Applied Physics

Plants absorb carbon dioxide from the air and combine it with water molecules and sunshine to make carbohydrate or sugar. Variations on this process provide fuel for all of life on Earth.

University of Wisconsin-Madison chemical and biological engineering Professor James Dumesic and his research team describe a two-stage process for turning biomass-derived sugar into 2,5-dimethylfuran (DMF), a liquid transportation fuel with 40 percent greater energy density than ethanol.

The prospects of diminishing oil reserves and the threat of global warming caused by releasing otherwise trapped carbon into the atmosphere have researchers searching for a sustainable, carbon-neutral fuel to reduce global reliance on fossil fuels.

Materials that change temperature in magnetic fields could lead to new refrigeration technologies that reduce the use of greenhouse gases, thanks to new research at the U.S. Department of Energy's Argonne National Laboratory and Ames National Laboratory.

Scientists carrying out X-ray experimentation at the Advanced Photon Source at Argonne — the nation's most powerful source of X-rays for research — are learning new information about magnetocaloric materials that have potential for environmentally friendly magnetic refrigeration systems.

Solving one of the biggest problems in commercialization of fuel-cell-powered automobiles is the goal of a new $1.88 million research project on on-board hydrogen storage at the U.S. Department of Energy's Argonne National Laboratory.

To be practical, researchers say, the hydrogen storage system must be able to hold enough of the fuel for a driving range of 300 miles before refilling; no current technology meets this goal within the constraints of allowable weight and volume for passenger cars.

The Argonne research will investigate nanostructured polymeric materials as hydrogen storage adsorbents. Developed through an earlier collaboration between Argonne and the University of Chicago, the new polymer adsorbent material has shown great promise in preliminary tests.

Researchers at Rensselaer Polytechnic Institute and the University of Akron have created synthetic “gecko tape” with four times the sticking power of the real thing.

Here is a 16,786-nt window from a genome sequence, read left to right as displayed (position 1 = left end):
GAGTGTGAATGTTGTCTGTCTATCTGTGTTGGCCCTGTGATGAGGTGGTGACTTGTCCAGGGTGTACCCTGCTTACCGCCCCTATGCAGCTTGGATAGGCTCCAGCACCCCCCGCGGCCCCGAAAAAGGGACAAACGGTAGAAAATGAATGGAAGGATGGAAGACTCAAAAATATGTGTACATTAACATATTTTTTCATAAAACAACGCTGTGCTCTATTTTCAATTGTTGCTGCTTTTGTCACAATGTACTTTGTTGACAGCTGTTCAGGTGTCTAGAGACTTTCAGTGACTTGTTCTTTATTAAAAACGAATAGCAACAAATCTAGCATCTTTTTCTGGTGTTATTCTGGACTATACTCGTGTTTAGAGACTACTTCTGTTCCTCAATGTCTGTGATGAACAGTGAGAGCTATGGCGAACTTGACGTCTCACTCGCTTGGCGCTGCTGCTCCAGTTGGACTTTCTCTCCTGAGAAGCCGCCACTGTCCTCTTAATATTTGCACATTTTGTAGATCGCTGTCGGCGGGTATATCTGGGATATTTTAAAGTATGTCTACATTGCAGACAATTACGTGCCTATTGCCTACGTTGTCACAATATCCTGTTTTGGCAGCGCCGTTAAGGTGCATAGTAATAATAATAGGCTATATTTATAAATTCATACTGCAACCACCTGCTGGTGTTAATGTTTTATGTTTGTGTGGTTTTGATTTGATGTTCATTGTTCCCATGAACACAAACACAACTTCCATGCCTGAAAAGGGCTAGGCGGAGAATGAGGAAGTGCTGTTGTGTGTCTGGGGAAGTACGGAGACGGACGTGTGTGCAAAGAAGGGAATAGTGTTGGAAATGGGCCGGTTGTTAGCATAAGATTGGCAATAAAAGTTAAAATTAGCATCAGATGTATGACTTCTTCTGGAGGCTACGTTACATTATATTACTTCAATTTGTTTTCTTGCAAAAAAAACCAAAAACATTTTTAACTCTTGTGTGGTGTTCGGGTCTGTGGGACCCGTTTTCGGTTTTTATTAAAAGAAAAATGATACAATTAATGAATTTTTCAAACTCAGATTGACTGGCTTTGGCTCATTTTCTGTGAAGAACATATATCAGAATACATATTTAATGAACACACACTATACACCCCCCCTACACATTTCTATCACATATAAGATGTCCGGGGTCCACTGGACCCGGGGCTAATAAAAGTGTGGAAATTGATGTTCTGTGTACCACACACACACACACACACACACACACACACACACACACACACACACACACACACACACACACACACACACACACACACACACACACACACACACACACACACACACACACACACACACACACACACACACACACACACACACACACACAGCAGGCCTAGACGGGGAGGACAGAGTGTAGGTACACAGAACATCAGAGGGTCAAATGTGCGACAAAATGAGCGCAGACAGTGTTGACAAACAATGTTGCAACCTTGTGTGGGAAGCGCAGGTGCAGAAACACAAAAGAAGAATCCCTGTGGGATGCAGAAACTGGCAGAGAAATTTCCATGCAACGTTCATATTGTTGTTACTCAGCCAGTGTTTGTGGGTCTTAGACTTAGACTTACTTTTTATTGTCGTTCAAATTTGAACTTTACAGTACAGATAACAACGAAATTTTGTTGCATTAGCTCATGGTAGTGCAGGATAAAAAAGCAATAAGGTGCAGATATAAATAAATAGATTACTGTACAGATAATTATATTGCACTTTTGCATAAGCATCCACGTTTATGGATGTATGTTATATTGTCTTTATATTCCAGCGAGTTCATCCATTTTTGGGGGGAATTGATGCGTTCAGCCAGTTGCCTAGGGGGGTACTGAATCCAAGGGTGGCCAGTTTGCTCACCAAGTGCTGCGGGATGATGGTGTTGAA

The researchers describe a process for making polymer surfaces covered with carbon nanotube hairs. The nanotubes imitate the thousands of microscopic hairs on a gecko’s footpad, which form weak bonds with whatever surface the creature touches, allowing it to “unstick” itself simply by shifting its foot.

For the first time, the team has developed a prototype flexible patch that can stick and unstick repeatedly with properties better than the natural gecko foot. They fashioned their material into an adhesive tape that can be used on a wide variety of surfaces, including Teflon.

Engineers at Purdue University are developing robots able to make "educated guesses" about what lies ahead as they traverse unfamiliar surroundings, reducing the amount of time it takes to successfully navigate those environments.

The method works by using a new software algorithm that enables a robot to create partial maps as it travels through an environment for the first time. The robot refers to this partial map to predict what lies ahead.

The more repetitive the environment, the more accurate the prediction and the easier it is for the robot to successfully navigate, said C.S.

If you have bad kids, it may not be your fault.

Well, it could still be your fault, because it's biology and genetics is part of biology, but you can't control genetics. At least you then you wouldn't have to feel guilty about being a lousy parent.

Either way there's a real effort on to blame everything except the actual delinquent kids and a new study in Psychological Science advances that cause. Rutgers University psychologist Daniel Hart and colleagues write that they can use a a Skin Conductance Response (SCR) test, along with some family history, to predict delinquency.


Although most Americans believe they know what brought down the World Trade Center twin towers on Sept. 11, 2001, civil engineers are still seeking answers to questions that could save lives in the future.

Structural engineers need to know from a scientific perspective what happened to the buildings during the terrorist attacks in order to prevent future failures.

The search for answers continues with the help of a state-of-the-art animated visualization created by researchers at Purdue University.


Source: Purdue University



Buried beneath a sulfurous cauldron in European seas lies a class of microorganisms known as “extremophiles,” so named because of the extreme environmental conditions in which they live and thrive. Almost as radical, perhaps, is the idea that these organisms and their associated enzymes could somehow unlock the key to a new transportation economy based on a renewable biofuel, lignocellulosic ethanol.

They're called extremophiles for a reason. Courtesy: University of New South Wales


Using an ocean of data, sophisticated mathematical models and supercomputing resources, researchers at the Department of Energy’s Oak Ridge National Laboratory are putting climate models to the test with particular focus on weather extremes.

Ultimately, the new methodology developed by Auroop Ganguly and colleagues could help determine to what extent there is a connection between human activity and climate change.

Want to play the ultimate version of The X-Men's "Wolverine" this Halloween? You'll need self-healing skin after those claws come out. Researchers at the University of Illinois are here to help. They have invented the next generation of self-healing materials, which mimics human skin by healing itself time after time. The new materials rely upon embedded, three-dimensional microvascular networks that emulate biological circulatory systems.

Now they just need to invent that Adamantium exo-skeleton. Copyright Marvel Comics Group